Let's say you were a little sloppy using that can of "Great stuff". If you
didn't care about the surface it was on, how would you get it off - as in
all the way off? Knife, that works just fine, but won't get it all off of
concrete. Spackle knife, same as a pen knife. What will dissolve it -
mineral spirits, lacquer thinner, diesel, acetone, ...
I'm just looking for a quick way to dissolve it so that I can do a proper
job that the Great Stuff temporarily fixed.
installed new front door here saturday, its really sticky and on my
I used acetone but perhaps it was too cured...
oh well it will pay off in a lifetime of less air infiltration with
lower heating bills.
Hmmm. I would have thought acetone. Obviously others did too.
I used to use a lot of it on old cars I had in the northeast where the
salt rats are murder. Cleaned up the unwanted bulges with a razor knife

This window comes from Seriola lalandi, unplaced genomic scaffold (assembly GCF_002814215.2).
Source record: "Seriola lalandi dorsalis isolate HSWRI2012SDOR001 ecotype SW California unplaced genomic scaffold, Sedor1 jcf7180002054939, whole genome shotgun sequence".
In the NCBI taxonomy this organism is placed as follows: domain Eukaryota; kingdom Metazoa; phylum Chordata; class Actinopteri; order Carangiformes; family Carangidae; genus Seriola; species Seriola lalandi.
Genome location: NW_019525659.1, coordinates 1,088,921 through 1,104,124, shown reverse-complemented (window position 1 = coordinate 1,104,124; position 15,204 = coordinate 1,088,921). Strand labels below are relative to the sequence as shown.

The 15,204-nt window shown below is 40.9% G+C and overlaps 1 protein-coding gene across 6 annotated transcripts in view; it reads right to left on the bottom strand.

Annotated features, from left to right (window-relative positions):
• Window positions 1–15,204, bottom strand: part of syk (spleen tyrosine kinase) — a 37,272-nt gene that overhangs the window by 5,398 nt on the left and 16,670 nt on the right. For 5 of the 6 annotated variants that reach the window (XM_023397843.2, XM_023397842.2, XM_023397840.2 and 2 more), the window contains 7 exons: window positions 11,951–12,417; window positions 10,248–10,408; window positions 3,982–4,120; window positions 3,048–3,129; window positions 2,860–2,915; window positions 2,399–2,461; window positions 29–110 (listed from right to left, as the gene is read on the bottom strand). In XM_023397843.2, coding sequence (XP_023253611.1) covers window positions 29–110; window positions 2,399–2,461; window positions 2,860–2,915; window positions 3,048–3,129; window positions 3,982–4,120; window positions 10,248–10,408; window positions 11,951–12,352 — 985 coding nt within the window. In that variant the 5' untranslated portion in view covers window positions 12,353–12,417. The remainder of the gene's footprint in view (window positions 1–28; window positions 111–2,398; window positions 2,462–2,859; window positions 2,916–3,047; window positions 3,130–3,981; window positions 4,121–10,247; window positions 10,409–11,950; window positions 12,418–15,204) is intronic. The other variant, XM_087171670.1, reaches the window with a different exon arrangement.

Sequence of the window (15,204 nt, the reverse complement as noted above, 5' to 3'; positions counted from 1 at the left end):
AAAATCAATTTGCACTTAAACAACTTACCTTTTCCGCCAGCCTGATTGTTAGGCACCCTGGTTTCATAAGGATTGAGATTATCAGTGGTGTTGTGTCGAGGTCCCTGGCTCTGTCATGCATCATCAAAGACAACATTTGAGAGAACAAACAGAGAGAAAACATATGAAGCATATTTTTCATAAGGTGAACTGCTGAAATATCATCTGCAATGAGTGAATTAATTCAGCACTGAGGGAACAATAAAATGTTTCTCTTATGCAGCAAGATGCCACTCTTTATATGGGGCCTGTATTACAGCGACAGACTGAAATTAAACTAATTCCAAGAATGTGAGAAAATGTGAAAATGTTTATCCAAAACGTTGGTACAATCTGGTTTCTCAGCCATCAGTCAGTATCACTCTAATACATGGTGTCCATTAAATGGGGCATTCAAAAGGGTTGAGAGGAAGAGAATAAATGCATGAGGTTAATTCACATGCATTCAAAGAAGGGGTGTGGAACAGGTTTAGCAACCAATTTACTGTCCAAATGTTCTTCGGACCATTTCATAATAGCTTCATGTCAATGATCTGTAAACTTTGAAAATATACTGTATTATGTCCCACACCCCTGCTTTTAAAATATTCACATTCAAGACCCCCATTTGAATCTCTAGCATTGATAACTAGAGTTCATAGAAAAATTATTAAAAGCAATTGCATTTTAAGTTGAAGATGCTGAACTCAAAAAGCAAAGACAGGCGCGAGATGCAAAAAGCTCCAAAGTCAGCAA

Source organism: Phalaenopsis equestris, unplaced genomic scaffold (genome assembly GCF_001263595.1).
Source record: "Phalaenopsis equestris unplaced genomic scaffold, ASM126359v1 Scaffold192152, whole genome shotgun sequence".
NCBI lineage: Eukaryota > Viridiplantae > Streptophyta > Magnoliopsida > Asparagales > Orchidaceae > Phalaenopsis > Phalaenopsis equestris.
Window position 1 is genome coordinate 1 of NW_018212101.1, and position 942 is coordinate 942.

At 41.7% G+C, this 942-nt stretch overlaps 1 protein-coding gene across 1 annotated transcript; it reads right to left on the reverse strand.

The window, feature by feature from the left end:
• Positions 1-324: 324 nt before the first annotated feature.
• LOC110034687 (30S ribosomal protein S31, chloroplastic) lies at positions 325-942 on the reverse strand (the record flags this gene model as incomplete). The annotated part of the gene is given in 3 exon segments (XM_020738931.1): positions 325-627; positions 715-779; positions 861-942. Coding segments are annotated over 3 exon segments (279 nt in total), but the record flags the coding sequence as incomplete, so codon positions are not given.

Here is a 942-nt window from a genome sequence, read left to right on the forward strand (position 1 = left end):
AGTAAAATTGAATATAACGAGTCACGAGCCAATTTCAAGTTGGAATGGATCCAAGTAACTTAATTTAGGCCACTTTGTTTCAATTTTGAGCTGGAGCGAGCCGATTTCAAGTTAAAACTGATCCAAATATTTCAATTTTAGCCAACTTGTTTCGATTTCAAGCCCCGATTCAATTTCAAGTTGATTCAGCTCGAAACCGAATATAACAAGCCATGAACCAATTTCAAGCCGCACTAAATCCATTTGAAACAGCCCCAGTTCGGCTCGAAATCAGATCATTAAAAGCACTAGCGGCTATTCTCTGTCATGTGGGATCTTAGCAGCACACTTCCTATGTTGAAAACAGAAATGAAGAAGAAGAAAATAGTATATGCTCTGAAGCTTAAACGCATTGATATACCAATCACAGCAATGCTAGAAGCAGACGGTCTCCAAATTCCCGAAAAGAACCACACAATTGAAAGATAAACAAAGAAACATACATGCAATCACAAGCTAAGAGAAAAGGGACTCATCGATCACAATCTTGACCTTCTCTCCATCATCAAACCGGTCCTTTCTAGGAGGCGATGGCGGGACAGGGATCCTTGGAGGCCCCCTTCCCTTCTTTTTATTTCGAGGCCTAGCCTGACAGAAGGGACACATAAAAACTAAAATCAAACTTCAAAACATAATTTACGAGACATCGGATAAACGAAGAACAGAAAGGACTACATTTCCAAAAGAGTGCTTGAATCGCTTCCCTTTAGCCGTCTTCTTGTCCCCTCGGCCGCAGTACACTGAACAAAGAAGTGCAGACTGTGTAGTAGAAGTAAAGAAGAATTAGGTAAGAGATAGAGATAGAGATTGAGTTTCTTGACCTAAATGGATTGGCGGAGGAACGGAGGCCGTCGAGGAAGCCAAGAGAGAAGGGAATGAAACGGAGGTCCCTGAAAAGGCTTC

and Surform plane it up nicely. Couple of times I put an epoxy filler on
top. Some worked. Put red Bondo on it once and it melted it. Just figured
there was acetone in it. Really don't know.
Now I see that red Bondo contains 10-20% by weight styrene. Sounds like
the same family as the spray foam.
Since OP says it's concrete vs ashphalt, maybe he could burn it with a
torch. Either make all the sticky stuff melt and he can blot, or might
dry it crunchy to wire brush off or just make a bigger melted mess.
Vapors from burning probably toxic as hell though.
It has a urethane base. Once on your hands, it turns black and I've never
found anything to get if off aside from time. On the can, they tell you to
wear gloves. Of course, that is for the other guy, I'm not going to make a
mess and get it on my hands.
It has a fire retardant in it, but a torch is hot enough that it may burn it
off concrete but I don't know what residue it may leave behind. Worth a
On Sun, 17 Sep 2006 23:11:32 -0500, with neither quill nor qualm, Al
From the DOW site: "Uncured adhesive dissolves with GREAT STUFF Pro
Cleaner, or acetone. Cured adhesive must be mechanically removed."
Real freedom lies in wildness, not in civilization.
-- Charles Lindbergh
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